"Sometimes, critics argue, government should limit people's choices," [Times essayist Eduardo] Porter writes. "That is, choose for them." Porter used the concept of "choice fatigue" to argue against private Social Security accounts. Some people can be overwhelmed by choice, the thinking goes, and sometimes, some people will choose poorly.Obviously, Radley doesn't have the space here to take on the whole tangled mess, but it's worth noting that the "choices" government would seek to limit for us always seem to be the biggies, usually related to economic freedom. Notice that progressive think tankers aren't saying, "Golly, we really ought to do something about all the choices people have for cell phone ring tones." Rather, they can leave such choices up to us, and they'll offer to take the load off somewhere else. Like deciding how to invest in our retirements. Now, the progressive mind would say, "Ring tones are fluff; but your retirement is too important to be left up to you." To the contrary, it is far too important to be left up to the government's mentality of one size (or one tiny rate of return, to be precise) fits all.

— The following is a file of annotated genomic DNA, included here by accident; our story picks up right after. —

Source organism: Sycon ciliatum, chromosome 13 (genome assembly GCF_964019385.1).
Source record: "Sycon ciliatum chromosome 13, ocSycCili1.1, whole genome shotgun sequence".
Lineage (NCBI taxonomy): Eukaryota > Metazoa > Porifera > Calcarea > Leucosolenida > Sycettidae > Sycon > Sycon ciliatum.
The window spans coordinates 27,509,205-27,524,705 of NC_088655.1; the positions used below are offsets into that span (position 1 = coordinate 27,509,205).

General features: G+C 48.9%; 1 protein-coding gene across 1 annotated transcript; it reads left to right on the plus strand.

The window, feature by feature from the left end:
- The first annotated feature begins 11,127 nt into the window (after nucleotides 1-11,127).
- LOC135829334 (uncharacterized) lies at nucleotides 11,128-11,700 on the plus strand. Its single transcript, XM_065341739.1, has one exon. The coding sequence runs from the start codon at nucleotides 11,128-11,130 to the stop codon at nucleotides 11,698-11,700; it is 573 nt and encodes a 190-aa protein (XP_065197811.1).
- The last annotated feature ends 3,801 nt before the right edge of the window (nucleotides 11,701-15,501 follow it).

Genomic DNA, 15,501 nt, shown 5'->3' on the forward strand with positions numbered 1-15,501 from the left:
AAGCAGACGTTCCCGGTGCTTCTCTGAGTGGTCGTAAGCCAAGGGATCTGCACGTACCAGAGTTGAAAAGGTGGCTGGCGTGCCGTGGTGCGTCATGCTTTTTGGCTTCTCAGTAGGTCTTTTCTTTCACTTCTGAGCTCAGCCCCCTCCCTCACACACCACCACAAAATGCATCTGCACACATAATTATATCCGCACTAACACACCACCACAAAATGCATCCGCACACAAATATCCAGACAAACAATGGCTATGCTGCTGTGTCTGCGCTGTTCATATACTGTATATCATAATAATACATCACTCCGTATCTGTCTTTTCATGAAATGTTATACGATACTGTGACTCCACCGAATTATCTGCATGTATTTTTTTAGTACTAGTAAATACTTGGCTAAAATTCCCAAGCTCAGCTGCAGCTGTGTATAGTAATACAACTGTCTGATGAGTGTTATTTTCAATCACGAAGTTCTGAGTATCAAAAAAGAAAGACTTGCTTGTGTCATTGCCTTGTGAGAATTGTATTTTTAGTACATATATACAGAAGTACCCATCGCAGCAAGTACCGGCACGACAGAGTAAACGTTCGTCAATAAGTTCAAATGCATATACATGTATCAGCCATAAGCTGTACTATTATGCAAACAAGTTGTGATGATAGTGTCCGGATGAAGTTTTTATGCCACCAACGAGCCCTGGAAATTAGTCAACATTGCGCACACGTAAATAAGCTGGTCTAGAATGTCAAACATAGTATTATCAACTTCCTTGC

Therefore, at least in this case, it's better that government make all choices for all people.
Beyond that, the explicit message of the left is that some folks are unfit (who and how many are left unsaid) to make these decisions. But note that many people make retirement decisions anyway, managing a portfolio independent of Social Security, making decisions on IRAs, 401 (k) funds, bond funds, DRIP investments, CDs, commodities, and real estate. Some add another layer of complexity by whirling futures into the mix, which makes the no doubt terribly difficult task of selecting a one of three or four funds for some small part of your payroll taxes (about all the reform we can hope for in our wildest dreams) seem like a game of pin the tail on Adam Smith.
In other words, if the progressive argument's there for relieving you of the choices with your payroll taxes, why should we be allowed to diddle in the market with our discretionary funds? We'll probably just blow it anyway, right? But if the overabundance of choices is really the problem, then keeping everyone chained to the slow death of Social Security is no solution, since anyone who wants to live on more than Tender Vittles in the golden years will need to go out and make those same damn choices anyway, with his or her discretionary income.